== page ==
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“Undemocratic peace-breakers have to be met with force”

Klaus Segbers about how the West should deal with the new wave of conflicts and violence

News from Oct 28, 2014

Iraq, Syria, Libya, India, Pakistan, the Islamic State, Ukraine, tensions in East Asia: Wars, terror and conflicts are everywhere, Klaus Segbers asserts in an article published yesterday at Germany´s leading online news site, Spiegel Online. Since there is no panacea for these conflicts, European policy makers and citizens seem to be helpless, the International Relations expert and director of the Center for Global Politics at FU Berlin observes.

In his view, the conflict in Ukraine poses the most serious threat to European security since 1961/1962, when the Berlin Wall was built and the world was close to a nuclear war due to the so-called Cuban missile crisis.

Segbers strongly condemns Russia and President Putin for his intervention in Ukraine. Nothing, he argues, justifies the annexation of Crimea and the gross interference in Eastern Ukraine. “Since the Russian leadership has seriously damaged the European security architecture, one can not imagine how it should be repaired with Russia. (…) Putin has not only threatened with violence (and again does indirectly against Latvia and Estonia) - he has used it. All lies and deception cannot hide this fact.”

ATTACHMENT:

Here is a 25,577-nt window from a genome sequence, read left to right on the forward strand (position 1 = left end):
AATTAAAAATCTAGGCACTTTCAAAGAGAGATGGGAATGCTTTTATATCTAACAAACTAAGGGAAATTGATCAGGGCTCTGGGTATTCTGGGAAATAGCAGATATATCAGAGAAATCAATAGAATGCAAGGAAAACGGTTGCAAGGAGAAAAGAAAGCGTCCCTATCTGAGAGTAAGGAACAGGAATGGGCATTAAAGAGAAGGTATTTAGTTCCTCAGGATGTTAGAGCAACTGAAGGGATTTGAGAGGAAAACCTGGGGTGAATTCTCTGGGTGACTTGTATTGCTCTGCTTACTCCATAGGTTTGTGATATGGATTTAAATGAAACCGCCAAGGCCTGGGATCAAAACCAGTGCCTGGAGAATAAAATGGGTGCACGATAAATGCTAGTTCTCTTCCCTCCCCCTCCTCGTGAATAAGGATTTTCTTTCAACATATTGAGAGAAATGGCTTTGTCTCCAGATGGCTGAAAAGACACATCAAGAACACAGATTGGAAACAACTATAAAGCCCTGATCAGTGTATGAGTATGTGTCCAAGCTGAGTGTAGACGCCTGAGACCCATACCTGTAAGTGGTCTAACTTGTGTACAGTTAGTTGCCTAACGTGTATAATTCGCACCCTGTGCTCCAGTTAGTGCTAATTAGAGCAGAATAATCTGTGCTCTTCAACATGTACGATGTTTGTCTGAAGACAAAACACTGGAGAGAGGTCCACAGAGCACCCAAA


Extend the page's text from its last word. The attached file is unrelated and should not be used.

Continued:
Europe now needs to adjust its policies, Segbers argues. Speeches as well as hesitant and half-hearted sanctions will not work. “We do not have a recipe because we thought such behavior impossible. Not only have our armed forces been designed for flexible and distant missions. Our mentality no longer contains the option of a fundamental threat that has to be met with the use of force in self-defense.”

The consequences are obvious, Segbers says. Europe has to make clear, that liberal, pluralistic and secular societies will not use force against each other. But undemocratic peace-breakers have to be met with force. “Resolutely, without warning, permanently.”

Photos: Kareen Kittelmann; Sasha Maksymenko/ Flickr/ Creative Commons

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  • International Relations Putin violence Ukraine West Europe Cold War Terrorism Maidan Hong Kong